Joel Osteen Comments on 'Con Artist' Televangelists, Politics and Homosexuality
Pastor Joel Osteen recently shared with a Colorado news station how he believes he stands out from other Christian leaders who solicit donations through television ministries, as well as his views on politics and homosexuality.
While acknowledging in the June 5 interview with news reporter Ron Zappolo that some people are often turned off by evangelism, especially due to televangelists who request money while preaching on TV, the Lakewood Church pastor insisted he was different.
"I try to be just the opposite. I try to be myself. That's why on television, I never ask for money. I try to be the opposite," Osteen said.
The popular pastor and author went on to say that he doesn't ask for money on television "because I realize people are thinking, when they flip you on to begin with, they're thinking 'he's after my money, he's a con artist.' You know, you have to overcome that, but I believe that sincerity comes through when people realize you're just trying to help them live a better life."
The megachurch pastor, who leads a congregation of about 43,500 and whose ministry reaches over seven million people in over 100 countries weekly, shared that although he doesn't think it is mandatory, people of faith should make an effort to attend church.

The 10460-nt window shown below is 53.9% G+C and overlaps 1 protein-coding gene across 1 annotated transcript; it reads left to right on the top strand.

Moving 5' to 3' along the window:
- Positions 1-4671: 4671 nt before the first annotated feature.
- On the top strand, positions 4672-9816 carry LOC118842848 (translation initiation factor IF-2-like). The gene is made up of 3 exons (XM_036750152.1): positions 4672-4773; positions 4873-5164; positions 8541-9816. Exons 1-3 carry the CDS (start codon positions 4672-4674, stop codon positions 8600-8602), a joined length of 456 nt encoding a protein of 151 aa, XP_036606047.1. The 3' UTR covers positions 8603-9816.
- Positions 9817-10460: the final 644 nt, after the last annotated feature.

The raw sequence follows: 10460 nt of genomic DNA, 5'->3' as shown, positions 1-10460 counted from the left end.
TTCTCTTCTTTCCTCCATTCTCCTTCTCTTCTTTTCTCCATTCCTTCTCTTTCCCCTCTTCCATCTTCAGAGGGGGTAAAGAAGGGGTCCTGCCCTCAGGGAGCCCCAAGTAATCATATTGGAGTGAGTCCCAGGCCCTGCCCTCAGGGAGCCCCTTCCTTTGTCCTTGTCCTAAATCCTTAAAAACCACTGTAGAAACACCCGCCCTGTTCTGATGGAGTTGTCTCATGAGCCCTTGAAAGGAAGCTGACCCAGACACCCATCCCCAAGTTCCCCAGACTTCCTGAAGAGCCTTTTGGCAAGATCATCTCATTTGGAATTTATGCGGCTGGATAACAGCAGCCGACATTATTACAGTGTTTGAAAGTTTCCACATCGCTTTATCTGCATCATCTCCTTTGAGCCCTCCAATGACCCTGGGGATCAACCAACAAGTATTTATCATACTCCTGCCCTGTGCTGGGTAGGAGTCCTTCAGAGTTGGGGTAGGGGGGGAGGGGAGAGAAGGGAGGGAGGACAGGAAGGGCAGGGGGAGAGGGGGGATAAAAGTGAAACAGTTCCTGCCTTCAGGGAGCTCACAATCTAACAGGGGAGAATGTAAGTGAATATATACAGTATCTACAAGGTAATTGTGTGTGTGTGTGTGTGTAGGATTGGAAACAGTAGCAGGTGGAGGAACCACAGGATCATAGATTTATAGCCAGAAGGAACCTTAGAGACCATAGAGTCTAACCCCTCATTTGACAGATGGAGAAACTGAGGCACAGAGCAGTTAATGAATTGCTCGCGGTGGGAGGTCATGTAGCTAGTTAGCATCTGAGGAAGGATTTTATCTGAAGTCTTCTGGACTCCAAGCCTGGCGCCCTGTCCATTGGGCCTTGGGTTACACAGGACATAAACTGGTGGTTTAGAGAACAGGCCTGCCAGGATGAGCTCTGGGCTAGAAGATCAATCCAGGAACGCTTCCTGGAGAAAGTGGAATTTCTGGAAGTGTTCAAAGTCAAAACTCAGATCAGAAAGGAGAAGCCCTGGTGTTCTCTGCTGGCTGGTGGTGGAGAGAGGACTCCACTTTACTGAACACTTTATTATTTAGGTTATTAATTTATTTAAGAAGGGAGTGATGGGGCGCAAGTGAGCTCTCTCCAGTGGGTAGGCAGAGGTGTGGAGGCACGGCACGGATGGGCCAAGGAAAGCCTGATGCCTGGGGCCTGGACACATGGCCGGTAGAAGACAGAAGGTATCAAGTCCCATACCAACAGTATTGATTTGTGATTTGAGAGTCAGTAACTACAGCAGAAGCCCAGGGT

When asked if one has to attend church to be a person of faith, Osteen replied: "I don't think you do, I think when you go to church you get around other believers and you learn, but I don't think you do. Some people, they're not in a position where they can go to church. Faith is in your heart, it's who you are."
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Osteen, 49, also revealed that he has been asked on more than one occasion to become politically active, due to his popularity. He said, however, that he tries to keep solely focused on preaching the Gospel, instead of getting involved in politics or other external issues.
"People say 'well you've got a lot of influence, why don't you use it for politics, or will you take up my issue?' I just try to stay focused on my race," the pastor said.
"Especially when you go political. Well, 50 percent of the people don't agree, the country's usually divided, so I'm trying to reach everybody and say 'hey, God's here for you, He's got a plan for your life,' and that's my business."
Osteen, who has spoken previously on the issue of homosexuality, commented brielfy on the subject after being asked if he truly believes it is a sin.
"There are many sins in the Bible, and I don't try to pick out one. I don't try to get up there and preach against homosexuality, I don't really preach against a lot of things," he said.
"I think that the point is this: I'll let people study their own Bible, and come to their own conclusions, but I think sometimes the Christian community takes one sin, let's say homosexuality, but pride's a sin. Being judgmental is a sin. There's a ton of them, so I don't harp on one."